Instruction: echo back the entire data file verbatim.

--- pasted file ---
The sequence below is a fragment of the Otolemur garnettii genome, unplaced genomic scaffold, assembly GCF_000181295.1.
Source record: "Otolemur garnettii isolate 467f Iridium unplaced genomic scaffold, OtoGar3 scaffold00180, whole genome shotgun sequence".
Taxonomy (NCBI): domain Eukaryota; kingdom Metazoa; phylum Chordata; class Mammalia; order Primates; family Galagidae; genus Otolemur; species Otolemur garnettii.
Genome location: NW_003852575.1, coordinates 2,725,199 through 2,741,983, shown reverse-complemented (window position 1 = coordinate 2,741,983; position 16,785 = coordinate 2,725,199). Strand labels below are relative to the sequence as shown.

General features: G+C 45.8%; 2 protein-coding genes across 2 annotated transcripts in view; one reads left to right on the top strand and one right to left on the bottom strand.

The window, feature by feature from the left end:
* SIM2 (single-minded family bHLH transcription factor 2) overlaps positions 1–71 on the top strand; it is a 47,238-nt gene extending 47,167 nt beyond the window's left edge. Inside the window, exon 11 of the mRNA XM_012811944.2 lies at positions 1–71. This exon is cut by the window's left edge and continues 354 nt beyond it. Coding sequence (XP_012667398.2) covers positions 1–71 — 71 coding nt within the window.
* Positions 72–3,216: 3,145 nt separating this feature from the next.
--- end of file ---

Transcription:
The sequence below is a fragment of the Otolemur garnettii genome, unplaced genomic scaffold, assembly GCF_000181295.1.
Source record: "Otolemur garnettii isolate 467f Iridium unplaced genomic scaffold, OtoGar3 scaffold00180, whole genome shotgun sequence".
Taxonomy (NCBI): domain Eukaryota; kingdom Metazoa; phylum Chordata; class Mammalia; order Primates; family Galagidae; genus Otolemur; species Otolemur garnettii.
Genome location: NW_003852575.1, coordinates 2,725,199 through 2,741,983, shown reverse-complemented (window position 1 = coordinate 2,741,983; position 16,785 = coordinate 2,725,199). Strand labels below are relative to the sequence as shown.

General features: G+C 45.8%; 2 protein-coding genes across 2 annotated transcripts in view; one reads left to right on the top strand and one right to left on the bottom strand.

The window, feature by feature from the left end:
* SIM2 (single-minded family bHLH transcription factor 2) overlaps positions 1–71 on the top strand; it is a 47,238-nt gene extending 47,167 nt beyond the window's left edge. Inside the window, exon 11 of the mRNA XM_012811944.2 lies at positions 1–71. This exon is cut by the window's left edge and continues 354 nt beyond it. Coding sequence (XP_012667398.2) covers positions 1–71 — 71 coding nt within the window.
* Positions 72–3,216: 3,145 nt separating this feature from the next.